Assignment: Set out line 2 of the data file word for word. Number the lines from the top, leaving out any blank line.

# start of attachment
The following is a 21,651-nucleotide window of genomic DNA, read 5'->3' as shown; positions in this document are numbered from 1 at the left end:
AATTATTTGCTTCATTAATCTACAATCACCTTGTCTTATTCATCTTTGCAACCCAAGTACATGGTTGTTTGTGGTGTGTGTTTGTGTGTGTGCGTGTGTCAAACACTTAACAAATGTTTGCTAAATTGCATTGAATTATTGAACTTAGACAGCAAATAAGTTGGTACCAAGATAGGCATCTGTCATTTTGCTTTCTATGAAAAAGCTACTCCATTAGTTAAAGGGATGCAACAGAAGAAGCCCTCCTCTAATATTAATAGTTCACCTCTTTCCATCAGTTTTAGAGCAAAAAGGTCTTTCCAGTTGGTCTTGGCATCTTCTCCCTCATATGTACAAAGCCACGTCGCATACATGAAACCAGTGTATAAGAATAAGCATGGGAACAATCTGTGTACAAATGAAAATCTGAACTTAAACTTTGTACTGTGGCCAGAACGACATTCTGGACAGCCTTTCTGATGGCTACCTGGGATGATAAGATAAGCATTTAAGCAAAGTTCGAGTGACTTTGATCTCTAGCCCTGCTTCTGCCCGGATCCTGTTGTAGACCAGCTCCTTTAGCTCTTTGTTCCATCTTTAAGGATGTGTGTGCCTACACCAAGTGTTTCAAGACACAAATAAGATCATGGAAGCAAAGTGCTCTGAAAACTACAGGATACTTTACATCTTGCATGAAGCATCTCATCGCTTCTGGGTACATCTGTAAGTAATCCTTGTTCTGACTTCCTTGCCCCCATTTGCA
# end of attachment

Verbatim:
AATTATTTGCTTCATTAATCTACAATCACCTTGTCTTATTCATCTTTGCAACCCAAGTACATGGTTGTTTGTGGTGTGTGTTTGTGTGTGTGCGTGTGTCAAACACTTAACAAATGTTTGCTAAATTGCATTGAATTATTGAACTTAGACAGCAAATAAGTTGGTACCAAGATAGGCATCTGTCATTTTGCTTTCTATGAAAAAGCTACTCCATTAGTTAAAGGGATGCAACAGAAGAAGCCCTCCTCTAATATTAATAGTTCACCTCTTTCCATCAGTTTTAGAGCAAAAAGGTCTTTCCAGTTGGTCTTGGCATCTTCTCCCTCATATGTACAAAGCCACGTCGCATACATGAAACCAGTGTATAAGAATAAGCATGGGAACAATCTGTGTACAAATGAAAATCTGAACTTAAACTTTGTACTGTGGCCAGAACGACATTCTGGACAGCCTTTCTGATGGCTACCTGGGATGATAAGATAAGCATTTAAGCAAAGTTCGAGTGACTTTGATCTCTAGCCCTGCTTCTGCCCGGATCCTGTTGTAGACCAGCTCCTTTAGCTCTTTGTTCCATCTTTAAGGATGTGTGTGCCTACACCAAGTGTTTCAAGACACAAATAAGATCATGGAAGCAAAGTGCTCTGAAAACTACAGGATACTTTACATCTTGCATGAAGCATCTCATCGCTTCTGGGTACATCTGTAAGTAATCCTTGTTCTGACTTCCTTGCCCCCATTTGCA